In sole proprietorships and partnerships, the equity changes practically continuously due to the withdrawals with which the equity accounts of the entrepreneurs are debited, as well as through the annual profit shares and, if necessary, through the deposits that are credited to the equity accounts of the entrepreneurs. The company's equity results from the sum of the respective stocks of the entrepreneurs' equity accounts.

In corporations, equity is made up of several items. According to the balance sheet structure of Section 266 (3) HGB, the following items of equity must be shown on the liabilities side of the balance sheet:

I. Drawn capital;
II. Capital reserve;
III. Retained earnings:
1. legal reserve;
2. Reserve for own shares;
3. statutory reserves;
4. other retained earnings;
IV. Profit carried forward / loss carried forward;
V. Annual surplus / annual deficit.

This equity, which may have to be reduced by the outstanding contributions and the own shares, is also referred to as equity capital because it has been determined on the basis of the balance sheet. The effective equity that would be obtained if one added the hidden reserves to the equity capital on the balance sheet can only be estimated. Equity, especially subscribed capital, is often incorrectly referred to as "liability capital" or "guarantee capital". The equity or nominal capital is not liable to the creditors, but the company's assets are the basis of liability.

The funds made available to a company by its owners without any time limit. Equity is added to the company from outside (e.g. so-called ordinary capital increase against contributions) or from within (e.g. waiver of profit distributions, capital increase from company funds). The equity of a stock corporation includes: Share capital. /. Outstanding contributions to the share capital + open reserves + parts of the special item with a reserve portion + retained earnings. /. Balance sheet loss = balance sheet equity + hidden reserves = effective equity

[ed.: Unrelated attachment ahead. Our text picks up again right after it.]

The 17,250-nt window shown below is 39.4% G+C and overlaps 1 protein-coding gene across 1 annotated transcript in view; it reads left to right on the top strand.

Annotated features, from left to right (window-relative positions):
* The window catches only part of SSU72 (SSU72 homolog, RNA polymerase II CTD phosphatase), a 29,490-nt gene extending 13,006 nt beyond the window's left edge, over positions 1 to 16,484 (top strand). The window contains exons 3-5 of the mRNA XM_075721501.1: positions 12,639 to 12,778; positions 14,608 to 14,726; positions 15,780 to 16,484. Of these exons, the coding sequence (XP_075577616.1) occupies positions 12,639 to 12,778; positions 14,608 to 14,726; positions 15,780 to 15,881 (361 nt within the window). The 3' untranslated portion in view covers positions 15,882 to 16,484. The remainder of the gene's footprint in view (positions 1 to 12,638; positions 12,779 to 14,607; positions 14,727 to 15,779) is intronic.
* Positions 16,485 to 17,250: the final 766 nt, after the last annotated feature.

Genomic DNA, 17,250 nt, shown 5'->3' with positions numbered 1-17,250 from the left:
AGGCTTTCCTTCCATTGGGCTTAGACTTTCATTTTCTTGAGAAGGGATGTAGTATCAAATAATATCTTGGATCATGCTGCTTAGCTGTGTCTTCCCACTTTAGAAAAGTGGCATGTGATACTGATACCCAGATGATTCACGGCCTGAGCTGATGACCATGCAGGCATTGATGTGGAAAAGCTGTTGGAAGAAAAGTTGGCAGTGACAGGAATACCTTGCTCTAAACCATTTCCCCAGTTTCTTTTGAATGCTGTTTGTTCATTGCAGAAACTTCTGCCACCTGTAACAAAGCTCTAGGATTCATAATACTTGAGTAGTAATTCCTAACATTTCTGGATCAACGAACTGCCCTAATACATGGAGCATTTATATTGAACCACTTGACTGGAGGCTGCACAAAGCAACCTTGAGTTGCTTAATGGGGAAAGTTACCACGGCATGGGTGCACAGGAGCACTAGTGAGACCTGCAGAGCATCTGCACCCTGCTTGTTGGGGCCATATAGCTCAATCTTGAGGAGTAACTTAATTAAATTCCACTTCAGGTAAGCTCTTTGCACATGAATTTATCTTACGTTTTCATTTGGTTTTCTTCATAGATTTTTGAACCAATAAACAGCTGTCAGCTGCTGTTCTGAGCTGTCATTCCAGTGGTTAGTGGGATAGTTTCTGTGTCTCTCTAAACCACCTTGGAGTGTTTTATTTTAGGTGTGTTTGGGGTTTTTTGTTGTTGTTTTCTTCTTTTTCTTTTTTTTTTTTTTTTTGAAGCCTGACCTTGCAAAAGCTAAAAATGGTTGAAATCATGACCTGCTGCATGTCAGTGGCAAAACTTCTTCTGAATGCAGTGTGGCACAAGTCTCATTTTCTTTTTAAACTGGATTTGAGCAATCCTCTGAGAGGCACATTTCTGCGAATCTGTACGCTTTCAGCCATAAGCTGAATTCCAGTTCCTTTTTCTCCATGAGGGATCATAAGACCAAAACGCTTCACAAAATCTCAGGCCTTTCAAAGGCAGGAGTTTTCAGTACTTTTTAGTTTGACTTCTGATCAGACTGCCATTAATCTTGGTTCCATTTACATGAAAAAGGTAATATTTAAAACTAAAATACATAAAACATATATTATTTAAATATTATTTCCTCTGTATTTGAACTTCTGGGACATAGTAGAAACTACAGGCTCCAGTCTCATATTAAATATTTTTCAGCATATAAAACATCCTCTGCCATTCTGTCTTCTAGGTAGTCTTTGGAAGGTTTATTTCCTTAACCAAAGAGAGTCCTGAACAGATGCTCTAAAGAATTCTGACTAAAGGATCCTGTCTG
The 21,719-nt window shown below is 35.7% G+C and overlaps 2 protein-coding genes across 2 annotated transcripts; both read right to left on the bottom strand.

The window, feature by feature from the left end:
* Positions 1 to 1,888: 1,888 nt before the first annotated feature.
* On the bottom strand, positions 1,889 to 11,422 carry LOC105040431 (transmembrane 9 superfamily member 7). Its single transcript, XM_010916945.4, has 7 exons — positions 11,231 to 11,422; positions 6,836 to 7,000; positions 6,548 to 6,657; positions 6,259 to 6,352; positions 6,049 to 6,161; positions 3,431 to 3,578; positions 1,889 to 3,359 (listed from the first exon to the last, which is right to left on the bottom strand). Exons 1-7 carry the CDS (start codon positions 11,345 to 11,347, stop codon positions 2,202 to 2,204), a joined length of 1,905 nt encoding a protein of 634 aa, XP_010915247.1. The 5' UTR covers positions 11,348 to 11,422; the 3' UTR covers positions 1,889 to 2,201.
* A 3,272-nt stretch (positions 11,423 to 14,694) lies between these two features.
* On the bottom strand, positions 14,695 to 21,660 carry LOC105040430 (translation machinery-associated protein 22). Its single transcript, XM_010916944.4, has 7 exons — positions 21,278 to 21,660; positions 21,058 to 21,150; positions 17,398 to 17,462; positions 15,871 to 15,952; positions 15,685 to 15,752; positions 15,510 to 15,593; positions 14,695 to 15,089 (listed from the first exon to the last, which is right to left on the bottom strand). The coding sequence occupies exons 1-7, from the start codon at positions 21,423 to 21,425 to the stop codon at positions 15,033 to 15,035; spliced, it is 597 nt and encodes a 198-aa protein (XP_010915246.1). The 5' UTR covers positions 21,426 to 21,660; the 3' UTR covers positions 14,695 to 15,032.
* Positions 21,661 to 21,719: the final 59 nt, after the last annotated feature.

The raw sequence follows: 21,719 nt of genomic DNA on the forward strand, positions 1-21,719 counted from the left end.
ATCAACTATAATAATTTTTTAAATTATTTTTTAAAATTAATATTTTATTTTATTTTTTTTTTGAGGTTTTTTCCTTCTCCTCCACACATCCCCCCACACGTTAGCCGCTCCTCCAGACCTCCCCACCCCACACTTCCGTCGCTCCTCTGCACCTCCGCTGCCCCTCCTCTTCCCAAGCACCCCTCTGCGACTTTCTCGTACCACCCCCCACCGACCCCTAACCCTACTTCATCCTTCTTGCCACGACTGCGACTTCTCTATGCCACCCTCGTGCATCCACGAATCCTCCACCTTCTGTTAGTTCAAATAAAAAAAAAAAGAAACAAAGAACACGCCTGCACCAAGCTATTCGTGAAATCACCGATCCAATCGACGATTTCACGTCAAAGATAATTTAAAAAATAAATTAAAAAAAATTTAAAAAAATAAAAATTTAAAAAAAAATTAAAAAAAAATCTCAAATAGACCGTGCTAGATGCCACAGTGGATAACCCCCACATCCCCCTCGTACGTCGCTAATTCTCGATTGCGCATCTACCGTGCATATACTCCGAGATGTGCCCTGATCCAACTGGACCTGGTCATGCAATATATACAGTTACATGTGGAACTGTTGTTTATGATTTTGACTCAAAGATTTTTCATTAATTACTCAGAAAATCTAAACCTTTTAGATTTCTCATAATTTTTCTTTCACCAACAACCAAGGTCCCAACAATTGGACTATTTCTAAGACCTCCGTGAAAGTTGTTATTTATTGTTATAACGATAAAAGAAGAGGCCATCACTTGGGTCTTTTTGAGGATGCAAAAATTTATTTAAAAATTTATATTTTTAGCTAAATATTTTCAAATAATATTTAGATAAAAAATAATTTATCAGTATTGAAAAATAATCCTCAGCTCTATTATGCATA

The financial resources raised by the owners of a company to finance it. Equity also includes the financial resources that remain in the company from the profit generated and are not distributed to the owners. Equity and debt together make up the company's total capital.

Equity represents the financial resources usually made available to a company by its owner or its shareholders on a long-term basis. It documents the owners' claim to the company's assets and at the same time serves as a liability basis and thus also to secure outside capital. The share capital or the share capital is shown in the balance sheet as subscribed capital and thus identifies the capital to which the liability of the shareholders for the liabilities of the corporation is limited (Section 272 (1) HGB).

In the case of constant capital accounts, retained profits (accumulation) are not allocated to subscribed capital, but to retained earnings or profit carried forward. Taking into account the special items with a reserve portion, the equity capital of a corporation shown in the balance sheet results from the subscribed capital, the capital reserve, the revenue reserves, the equity portion of the special items with a reserve portion, the annual surplus / or Annual deficit for the financial year as well as any profit or loss carried forward. If the hidden reserves are added to the equity reported in the balance sheet, the effective equity is obtained.

In contrast to borrowed capital, these are funds that were raised by the company owners to finance the company or that were then left in the company as a profit.

See also under self-financing, guaranteed capital, nominal equity.